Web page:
The monograph researches the aspects of the English vocabulary development processes in the sphere of new computer technologies. The primary supposition of cyber word-stock terminological nature leads into the study of both linguistic (morphological and semantic) and ontological paradigmatic parameters of innovative cyber-vocabulary of the English language. Linguistically, the development of English cyber-vocabulary acquires an ambivalent character. Primarily, the sources of English computer vocabulary root in the conventional word-formation types. However, the enrichment process of the computer terminology of English incorporates the emergence of the word-formation ways and means, authentic for the given lexical sub-system. Moreover, the evolutionary progress of cybervocabulary determines the new conceptual approach to the "word-formation element" notion. The ontological paradigmatic parameters of English cyber-vocabulary are featured from the following perspectives: lexico-semantic perception of basic metaphysic dimensions of the technosphere (that being "space" and "time") and the anthropologic terminological categorization of technosphere, thus both the anthropocentric and the sociocentric paradigmatics of English innovative cyber-vocabulary being reflected.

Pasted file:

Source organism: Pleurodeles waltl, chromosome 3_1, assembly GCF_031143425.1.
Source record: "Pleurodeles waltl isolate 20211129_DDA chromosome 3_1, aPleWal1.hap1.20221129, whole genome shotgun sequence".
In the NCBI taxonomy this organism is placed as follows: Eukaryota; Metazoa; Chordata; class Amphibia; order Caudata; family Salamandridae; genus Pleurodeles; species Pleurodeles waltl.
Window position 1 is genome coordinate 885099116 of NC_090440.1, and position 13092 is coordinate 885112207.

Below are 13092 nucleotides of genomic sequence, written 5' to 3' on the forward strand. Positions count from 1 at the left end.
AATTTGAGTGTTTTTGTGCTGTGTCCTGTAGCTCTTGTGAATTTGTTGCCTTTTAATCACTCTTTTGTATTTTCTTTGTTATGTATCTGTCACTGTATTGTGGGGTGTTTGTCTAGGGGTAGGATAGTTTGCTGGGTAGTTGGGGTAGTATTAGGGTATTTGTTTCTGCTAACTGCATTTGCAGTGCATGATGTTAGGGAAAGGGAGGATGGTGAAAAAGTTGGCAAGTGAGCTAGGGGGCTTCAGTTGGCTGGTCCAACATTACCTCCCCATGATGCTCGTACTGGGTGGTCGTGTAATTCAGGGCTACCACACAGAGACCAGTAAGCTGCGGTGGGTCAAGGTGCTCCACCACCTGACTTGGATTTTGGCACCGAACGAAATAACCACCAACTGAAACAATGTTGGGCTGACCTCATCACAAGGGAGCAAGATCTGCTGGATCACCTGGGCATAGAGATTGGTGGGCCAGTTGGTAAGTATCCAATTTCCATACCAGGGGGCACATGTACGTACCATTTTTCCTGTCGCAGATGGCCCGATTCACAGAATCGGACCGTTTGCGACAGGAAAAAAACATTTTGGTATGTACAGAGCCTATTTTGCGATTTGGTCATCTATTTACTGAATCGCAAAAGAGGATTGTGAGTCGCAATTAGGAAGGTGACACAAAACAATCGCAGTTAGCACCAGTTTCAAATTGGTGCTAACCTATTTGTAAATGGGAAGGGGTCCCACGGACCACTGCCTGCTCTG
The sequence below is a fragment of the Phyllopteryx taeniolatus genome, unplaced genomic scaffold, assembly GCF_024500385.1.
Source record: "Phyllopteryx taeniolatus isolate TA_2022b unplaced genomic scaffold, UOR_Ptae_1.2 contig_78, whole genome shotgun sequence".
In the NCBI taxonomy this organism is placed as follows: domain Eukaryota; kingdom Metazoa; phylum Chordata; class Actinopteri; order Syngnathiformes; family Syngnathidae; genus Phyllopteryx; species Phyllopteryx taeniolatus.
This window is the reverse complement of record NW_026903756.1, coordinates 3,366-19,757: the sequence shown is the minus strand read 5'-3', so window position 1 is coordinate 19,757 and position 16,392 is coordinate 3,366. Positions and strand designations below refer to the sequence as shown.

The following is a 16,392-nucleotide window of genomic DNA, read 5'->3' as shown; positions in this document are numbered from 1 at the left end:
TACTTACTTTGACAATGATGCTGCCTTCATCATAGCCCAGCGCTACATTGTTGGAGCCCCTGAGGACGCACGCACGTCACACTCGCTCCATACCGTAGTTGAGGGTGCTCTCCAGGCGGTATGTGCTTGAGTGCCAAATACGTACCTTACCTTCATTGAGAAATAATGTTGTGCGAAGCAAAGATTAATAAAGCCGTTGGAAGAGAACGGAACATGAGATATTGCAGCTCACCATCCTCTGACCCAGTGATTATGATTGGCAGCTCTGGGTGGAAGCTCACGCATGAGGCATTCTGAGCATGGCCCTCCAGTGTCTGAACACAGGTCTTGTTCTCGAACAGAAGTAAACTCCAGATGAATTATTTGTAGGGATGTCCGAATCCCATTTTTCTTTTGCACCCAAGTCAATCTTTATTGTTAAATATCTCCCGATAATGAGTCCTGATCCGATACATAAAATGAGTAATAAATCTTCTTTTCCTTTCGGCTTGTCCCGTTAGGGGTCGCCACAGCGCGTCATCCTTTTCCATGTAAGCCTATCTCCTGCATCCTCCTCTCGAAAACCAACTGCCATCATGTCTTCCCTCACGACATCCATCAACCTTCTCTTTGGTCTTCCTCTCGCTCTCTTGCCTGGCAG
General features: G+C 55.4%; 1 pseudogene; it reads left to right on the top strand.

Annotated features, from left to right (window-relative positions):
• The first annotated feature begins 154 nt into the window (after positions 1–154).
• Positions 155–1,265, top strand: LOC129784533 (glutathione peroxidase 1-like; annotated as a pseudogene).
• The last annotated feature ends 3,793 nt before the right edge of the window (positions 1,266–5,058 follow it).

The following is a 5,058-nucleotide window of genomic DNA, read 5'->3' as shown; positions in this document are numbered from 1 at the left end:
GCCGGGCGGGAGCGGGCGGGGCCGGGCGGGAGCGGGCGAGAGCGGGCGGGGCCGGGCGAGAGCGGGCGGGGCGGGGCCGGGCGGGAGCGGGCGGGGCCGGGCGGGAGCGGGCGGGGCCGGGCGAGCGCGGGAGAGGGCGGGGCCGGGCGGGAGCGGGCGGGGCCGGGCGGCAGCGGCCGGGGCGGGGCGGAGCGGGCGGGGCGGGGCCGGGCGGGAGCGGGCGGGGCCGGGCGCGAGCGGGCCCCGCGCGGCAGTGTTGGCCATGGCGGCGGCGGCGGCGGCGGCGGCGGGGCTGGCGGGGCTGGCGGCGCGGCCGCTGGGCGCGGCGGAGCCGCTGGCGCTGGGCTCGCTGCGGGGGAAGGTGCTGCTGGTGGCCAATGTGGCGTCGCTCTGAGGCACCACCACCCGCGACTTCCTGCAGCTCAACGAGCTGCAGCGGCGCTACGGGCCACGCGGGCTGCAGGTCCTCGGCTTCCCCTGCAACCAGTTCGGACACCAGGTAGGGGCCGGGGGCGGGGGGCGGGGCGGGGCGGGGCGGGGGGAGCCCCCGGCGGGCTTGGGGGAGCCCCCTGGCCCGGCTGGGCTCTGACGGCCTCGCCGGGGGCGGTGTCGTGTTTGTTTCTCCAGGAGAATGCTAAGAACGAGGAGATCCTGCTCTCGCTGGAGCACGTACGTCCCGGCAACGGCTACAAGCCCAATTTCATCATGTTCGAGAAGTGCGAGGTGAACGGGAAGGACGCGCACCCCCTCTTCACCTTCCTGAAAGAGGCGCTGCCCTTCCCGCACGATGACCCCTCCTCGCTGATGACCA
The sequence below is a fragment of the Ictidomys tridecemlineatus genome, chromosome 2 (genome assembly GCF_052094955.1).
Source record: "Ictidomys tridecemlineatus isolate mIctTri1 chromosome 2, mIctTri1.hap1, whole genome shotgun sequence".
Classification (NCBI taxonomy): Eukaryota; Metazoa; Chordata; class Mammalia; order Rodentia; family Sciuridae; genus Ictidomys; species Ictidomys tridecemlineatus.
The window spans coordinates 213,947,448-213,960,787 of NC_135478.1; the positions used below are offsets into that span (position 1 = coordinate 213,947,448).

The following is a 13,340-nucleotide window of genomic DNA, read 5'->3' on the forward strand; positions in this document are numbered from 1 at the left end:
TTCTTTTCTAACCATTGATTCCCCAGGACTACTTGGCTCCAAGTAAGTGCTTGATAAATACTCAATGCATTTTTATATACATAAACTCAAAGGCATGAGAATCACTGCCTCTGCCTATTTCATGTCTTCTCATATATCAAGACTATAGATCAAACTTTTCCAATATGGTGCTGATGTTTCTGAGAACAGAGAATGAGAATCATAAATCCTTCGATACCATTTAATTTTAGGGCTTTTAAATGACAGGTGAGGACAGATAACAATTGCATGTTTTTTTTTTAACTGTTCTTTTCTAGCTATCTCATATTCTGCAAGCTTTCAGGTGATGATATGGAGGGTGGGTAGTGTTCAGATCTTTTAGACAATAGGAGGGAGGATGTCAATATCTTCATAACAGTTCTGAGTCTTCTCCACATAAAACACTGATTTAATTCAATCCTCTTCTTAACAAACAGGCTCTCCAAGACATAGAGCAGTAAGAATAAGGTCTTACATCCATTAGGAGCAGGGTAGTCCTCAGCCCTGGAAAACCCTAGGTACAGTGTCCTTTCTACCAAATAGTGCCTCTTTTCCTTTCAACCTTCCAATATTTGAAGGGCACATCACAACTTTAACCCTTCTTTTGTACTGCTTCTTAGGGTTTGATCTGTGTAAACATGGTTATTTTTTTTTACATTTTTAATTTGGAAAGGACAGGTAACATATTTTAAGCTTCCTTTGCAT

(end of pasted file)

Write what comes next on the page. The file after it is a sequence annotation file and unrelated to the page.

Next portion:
Philosophy of Language
The language of science fiction, and of fantasy, has a steep challenge: that of the creation of other worlds, societies and characters that are alien to us in diverse and fundamental ways, but still compelling and knowable. This exciting book steps away from the issues of race, gender and politics that have saturated sci-fi and fantasy criticism. Rather, it challenges two widely held but poorly substantiated beliefs circulating about science fiction and fantasy - that they are
a) written in plain and unremarkable prose b) apt to present characters that are flat types rather than fully realised individuals.
Mandala draws on traditional syntactic categories of stylistic analysis as well as the relatively more recent pragmatic and sociolinguistic paradigms such that the original analyses here take our understanding of these two genres beyond the usual confines, to consider how language is used to draw alternative words, represent the far future and distant past, and create psychologically believable characters.
Covering both British and American fiction and television, this is a wide-ranging and perceptive book.
Ling & Literature